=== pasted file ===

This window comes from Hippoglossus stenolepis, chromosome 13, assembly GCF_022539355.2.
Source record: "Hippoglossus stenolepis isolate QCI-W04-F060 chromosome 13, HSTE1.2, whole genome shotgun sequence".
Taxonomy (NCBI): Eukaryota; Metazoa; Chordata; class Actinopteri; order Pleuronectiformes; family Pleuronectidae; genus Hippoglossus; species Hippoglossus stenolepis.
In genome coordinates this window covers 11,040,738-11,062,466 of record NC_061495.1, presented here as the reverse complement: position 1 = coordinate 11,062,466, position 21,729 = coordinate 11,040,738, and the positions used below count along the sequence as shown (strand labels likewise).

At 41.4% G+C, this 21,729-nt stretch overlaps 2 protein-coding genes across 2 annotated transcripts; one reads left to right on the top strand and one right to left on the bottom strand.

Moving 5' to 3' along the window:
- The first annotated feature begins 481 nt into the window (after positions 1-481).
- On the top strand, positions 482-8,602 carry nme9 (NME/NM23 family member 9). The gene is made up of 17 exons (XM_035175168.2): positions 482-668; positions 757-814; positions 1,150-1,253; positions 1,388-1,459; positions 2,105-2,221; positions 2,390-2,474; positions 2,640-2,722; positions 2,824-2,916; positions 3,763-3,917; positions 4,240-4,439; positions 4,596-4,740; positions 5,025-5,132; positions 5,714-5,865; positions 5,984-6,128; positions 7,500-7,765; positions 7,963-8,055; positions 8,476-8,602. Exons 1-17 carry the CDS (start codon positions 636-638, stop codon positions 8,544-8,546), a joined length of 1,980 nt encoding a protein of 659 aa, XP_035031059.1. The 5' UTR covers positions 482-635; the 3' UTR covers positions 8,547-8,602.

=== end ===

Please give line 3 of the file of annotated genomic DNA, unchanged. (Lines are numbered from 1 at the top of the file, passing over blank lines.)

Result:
Taxonomy (NCBI): Eukaryota; Metazoa; Chordata; class Actinopteri; order Pleuronectiformes; family Pleuronectidae; genus Hippoglossus; species Hippoglossus stenolepis.